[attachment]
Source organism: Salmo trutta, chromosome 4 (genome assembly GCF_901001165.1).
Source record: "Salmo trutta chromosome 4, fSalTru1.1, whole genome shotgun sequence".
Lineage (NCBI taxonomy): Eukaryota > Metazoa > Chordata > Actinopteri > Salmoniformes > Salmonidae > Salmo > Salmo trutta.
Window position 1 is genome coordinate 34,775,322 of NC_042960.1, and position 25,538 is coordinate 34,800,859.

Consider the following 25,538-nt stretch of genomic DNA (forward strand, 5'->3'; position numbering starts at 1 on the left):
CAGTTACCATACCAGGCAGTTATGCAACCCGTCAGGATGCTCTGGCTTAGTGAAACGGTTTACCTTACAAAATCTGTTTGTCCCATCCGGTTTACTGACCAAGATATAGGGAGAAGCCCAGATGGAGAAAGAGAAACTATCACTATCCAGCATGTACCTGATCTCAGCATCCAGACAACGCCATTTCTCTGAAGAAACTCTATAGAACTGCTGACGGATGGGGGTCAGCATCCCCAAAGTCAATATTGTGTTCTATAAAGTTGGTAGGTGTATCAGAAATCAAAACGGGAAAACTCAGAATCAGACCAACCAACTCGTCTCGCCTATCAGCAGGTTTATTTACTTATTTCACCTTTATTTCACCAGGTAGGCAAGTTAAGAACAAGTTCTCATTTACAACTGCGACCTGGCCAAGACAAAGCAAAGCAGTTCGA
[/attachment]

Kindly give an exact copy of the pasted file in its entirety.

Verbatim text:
Source organism: Salmo trutta, chromosome 4 (genome assembly GCF_901001165.1).
Source record: "Salmo trutta chromosome 4, fSalTru1.1, whole genome shotgun sequence".
Lineage (NCBI taxonomy): Eukaryota > Metazoa > Chordata > Actinopteri > Salmoniformes > Salmonidae > Salmo > Salmo trutta.
Window position 1 is genome coordinate 34,775,322 of NC_042960.1, and position 25,538 is coordinate 34,800,859.

Consider the following 25,538-nt stretch of genomic DNA (forward strand, 5'->3'; position numbering starts at 1 on the left):
CAGTTACCATACCAGGCAGTTATGCAACCCGTCAGGATGCTCTGGCTTAGTGAAACGGTTTACCTTACAAAATCTGTTTGTCCCATCCGGTTTACTGACCAAGATATAGGGAGAAGCCCAGATGGAGAAAGAGAAACTATCACTATCCAGCATGTACCTGATCTCAGCATCCAGACAACGCCATTTCTCTGAAGAAACTCTATAGAACTGCTGACGGATGGGGGTCAGCATCCCCAAAGTCAATATTGTGTTCTATAAAGTTGGTAGGTGTATCAGAAATCAAAACGGGAAAACTCAGAATCAGACCAACCAACTCGTCTCGCCTATCAGCAGGTTTATTTACTTATTTCACCTTTATTTCACCAGGTAGGCAAGTTAAGAACAAGTTCTCATTTACAACTGCGACCTGGCCAAGACAAAGCAAAGCAGTTCGA